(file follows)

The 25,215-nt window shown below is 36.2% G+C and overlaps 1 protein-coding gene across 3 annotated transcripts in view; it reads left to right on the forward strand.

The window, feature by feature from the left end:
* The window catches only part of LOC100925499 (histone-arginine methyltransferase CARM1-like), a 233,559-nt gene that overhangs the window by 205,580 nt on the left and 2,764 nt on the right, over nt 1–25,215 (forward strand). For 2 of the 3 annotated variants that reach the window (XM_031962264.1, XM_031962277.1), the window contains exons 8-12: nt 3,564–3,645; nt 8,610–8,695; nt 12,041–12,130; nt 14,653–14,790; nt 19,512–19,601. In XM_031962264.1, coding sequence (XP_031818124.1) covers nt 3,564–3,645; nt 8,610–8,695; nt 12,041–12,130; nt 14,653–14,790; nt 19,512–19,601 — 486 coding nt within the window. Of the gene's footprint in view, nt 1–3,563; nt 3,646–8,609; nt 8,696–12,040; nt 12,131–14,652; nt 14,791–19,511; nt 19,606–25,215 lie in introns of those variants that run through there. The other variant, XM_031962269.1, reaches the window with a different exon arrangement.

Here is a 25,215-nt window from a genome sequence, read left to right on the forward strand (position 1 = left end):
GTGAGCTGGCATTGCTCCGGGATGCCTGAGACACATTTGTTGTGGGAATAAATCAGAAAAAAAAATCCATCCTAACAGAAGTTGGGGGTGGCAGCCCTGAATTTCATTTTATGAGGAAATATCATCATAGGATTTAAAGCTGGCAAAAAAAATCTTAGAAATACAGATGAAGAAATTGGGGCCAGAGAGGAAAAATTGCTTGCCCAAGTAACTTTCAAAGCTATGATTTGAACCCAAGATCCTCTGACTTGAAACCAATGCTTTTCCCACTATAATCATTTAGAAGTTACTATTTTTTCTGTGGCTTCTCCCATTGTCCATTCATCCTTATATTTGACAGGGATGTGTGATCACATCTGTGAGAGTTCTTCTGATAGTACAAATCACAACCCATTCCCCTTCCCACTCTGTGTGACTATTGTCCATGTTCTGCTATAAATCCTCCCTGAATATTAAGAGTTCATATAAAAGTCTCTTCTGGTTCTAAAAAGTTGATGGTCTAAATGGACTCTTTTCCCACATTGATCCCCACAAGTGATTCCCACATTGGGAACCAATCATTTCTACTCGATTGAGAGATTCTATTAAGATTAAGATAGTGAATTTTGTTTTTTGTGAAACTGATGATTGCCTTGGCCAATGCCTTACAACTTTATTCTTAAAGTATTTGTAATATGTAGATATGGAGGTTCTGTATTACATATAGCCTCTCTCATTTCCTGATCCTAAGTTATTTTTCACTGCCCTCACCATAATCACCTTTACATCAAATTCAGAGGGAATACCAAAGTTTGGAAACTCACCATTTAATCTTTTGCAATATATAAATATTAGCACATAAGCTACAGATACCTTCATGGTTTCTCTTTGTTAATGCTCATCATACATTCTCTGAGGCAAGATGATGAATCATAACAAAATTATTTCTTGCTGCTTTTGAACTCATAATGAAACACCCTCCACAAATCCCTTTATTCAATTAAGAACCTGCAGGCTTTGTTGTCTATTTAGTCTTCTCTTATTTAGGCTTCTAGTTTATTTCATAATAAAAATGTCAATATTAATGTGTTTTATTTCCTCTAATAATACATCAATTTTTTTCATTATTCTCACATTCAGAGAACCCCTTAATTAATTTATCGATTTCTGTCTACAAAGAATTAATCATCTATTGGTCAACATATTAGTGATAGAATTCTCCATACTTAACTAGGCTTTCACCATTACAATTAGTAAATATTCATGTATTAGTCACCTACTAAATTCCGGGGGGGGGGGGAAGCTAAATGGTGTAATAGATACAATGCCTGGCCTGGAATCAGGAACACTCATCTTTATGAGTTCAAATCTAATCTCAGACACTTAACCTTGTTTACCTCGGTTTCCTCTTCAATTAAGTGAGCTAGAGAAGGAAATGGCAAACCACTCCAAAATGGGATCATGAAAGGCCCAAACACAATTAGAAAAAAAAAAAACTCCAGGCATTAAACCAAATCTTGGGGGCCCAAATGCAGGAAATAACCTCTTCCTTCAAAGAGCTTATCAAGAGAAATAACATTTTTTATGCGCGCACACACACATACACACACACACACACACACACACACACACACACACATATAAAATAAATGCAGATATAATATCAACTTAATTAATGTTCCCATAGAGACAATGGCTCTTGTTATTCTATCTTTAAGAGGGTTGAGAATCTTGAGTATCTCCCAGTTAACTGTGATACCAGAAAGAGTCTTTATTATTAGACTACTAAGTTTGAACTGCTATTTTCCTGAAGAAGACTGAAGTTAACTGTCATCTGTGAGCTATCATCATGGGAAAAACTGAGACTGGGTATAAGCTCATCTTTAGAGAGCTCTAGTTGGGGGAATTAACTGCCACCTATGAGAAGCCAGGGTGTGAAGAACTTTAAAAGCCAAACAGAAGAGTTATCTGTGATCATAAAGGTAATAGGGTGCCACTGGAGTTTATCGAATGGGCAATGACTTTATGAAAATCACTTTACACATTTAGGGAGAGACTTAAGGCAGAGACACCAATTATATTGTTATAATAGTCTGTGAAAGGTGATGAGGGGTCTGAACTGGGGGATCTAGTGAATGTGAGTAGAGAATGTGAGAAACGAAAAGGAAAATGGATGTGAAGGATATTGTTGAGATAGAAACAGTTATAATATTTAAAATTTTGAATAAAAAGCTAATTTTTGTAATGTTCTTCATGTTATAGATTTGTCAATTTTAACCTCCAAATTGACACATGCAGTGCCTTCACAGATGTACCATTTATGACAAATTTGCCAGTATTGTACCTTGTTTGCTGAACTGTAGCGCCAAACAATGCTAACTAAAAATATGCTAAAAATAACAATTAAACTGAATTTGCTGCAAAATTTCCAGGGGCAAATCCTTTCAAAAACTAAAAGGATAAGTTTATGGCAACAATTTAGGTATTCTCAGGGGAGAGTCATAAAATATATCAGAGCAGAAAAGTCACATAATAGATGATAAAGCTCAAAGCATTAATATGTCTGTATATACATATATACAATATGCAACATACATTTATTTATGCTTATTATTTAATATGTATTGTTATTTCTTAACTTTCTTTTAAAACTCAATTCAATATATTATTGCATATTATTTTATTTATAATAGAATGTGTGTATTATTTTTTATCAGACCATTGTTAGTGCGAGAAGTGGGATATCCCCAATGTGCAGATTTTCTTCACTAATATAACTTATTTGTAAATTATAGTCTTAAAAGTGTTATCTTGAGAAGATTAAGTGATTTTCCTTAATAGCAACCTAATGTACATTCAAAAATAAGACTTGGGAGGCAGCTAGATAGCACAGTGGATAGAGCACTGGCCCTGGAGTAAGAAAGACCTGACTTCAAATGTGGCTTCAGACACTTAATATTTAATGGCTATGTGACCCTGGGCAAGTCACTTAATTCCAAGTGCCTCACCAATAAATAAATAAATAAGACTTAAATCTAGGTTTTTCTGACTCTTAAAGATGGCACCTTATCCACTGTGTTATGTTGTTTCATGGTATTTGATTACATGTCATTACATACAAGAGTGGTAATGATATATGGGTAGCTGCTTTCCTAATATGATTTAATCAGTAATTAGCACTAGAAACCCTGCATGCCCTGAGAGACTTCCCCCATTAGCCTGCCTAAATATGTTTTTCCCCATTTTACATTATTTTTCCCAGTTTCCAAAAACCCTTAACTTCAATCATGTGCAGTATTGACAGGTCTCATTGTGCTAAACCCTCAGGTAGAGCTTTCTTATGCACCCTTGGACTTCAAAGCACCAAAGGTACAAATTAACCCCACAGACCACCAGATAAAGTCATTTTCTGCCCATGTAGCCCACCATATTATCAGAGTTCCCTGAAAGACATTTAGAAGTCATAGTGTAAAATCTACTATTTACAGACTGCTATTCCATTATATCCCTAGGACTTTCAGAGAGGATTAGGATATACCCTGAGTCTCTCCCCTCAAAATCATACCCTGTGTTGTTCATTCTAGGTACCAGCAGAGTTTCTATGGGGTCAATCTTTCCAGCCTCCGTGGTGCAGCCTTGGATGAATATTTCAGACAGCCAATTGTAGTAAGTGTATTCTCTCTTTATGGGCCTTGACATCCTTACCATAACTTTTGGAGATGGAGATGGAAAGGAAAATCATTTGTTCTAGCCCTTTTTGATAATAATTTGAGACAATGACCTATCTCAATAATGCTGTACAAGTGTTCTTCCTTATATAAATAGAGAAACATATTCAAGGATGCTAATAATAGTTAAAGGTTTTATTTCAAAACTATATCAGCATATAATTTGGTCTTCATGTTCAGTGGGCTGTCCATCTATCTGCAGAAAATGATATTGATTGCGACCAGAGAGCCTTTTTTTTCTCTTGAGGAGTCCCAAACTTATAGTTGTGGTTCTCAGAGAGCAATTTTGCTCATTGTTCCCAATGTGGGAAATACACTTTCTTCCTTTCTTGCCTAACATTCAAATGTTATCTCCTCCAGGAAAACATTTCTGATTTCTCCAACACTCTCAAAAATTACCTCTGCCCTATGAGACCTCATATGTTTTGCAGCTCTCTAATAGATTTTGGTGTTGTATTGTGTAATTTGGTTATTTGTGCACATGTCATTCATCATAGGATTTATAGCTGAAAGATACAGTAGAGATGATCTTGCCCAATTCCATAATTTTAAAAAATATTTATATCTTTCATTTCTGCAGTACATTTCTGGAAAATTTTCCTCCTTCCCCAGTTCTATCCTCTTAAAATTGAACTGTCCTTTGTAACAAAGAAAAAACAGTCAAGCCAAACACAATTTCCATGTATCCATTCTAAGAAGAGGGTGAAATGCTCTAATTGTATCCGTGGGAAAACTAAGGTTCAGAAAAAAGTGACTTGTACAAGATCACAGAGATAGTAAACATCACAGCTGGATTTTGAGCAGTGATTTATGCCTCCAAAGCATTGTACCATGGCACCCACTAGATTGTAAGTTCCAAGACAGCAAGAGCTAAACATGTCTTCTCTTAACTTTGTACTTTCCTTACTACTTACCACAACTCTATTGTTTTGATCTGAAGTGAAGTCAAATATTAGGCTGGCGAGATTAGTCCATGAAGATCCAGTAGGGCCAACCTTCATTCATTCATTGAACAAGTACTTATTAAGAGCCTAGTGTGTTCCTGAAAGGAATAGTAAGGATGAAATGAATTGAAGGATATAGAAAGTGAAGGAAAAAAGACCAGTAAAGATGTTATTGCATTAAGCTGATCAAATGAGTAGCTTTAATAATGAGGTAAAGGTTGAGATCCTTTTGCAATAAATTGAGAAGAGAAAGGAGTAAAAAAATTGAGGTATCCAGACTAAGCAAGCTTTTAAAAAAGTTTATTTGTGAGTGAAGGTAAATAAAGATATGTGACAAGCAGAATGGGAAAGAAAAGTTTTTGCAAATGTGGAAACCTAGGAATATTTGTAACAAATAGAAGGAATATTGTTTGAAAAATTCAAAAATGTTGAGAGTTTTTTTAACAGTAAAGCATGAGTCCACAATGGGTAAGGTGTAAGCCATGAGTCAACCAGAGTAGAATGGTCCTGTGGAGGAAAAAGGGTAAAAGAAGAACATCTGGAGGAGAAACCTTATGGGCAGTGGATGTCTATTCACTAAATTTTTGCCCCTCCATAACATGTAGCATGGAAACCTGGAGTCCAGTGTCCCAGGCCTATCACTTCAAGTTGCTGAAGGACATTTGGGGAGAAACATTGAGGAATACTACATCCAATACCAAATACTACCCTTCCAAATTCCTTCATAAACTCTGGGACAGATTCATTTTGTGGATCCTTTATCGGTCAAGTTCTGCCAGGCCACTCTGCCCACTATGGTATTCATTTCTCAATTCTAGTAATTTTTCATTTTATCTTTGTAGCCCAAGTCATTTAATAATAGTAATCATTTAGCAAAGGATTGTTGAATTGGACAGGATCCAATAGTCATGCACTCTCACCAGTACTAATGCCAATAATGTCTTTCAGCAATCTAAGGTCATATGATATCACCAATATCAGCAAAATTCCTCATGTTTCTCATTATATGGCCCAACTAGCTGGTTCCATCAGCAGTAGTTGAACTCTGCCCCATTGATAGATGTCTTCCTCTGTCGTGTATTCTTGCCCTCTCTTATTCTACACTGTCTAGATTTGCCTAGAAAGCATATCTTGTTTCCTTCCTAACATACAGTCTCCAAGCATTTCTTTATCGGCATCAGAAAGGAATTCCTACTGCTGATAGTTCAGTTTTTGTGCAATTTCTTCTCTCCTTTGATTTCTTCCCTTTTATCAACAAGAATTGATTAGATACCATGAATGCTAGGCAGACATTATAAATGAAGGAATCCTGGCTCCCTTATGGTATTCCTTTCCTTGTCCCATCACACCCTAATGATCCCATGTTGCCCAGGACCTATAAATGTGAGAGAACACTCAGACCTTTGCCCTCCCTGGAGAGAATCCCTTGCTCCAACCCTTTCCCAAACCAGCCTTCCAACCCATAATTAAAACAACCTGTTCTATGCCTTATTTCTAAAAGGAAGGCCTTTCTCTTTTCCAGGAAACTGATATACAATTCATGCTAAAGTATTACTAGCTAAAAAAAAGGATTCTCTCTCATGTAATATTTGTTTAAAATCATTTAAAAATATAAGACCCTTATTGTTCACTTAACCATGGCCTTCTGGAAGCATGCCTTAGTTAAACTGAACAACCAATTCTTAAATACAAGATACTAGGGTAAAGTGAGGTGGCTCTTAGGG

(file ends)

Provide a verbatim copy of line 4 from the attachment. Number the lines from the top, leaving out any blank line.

Here is a 25,215-nt window from a genome sequence, read left to right on the forward strand (position 1 = left end):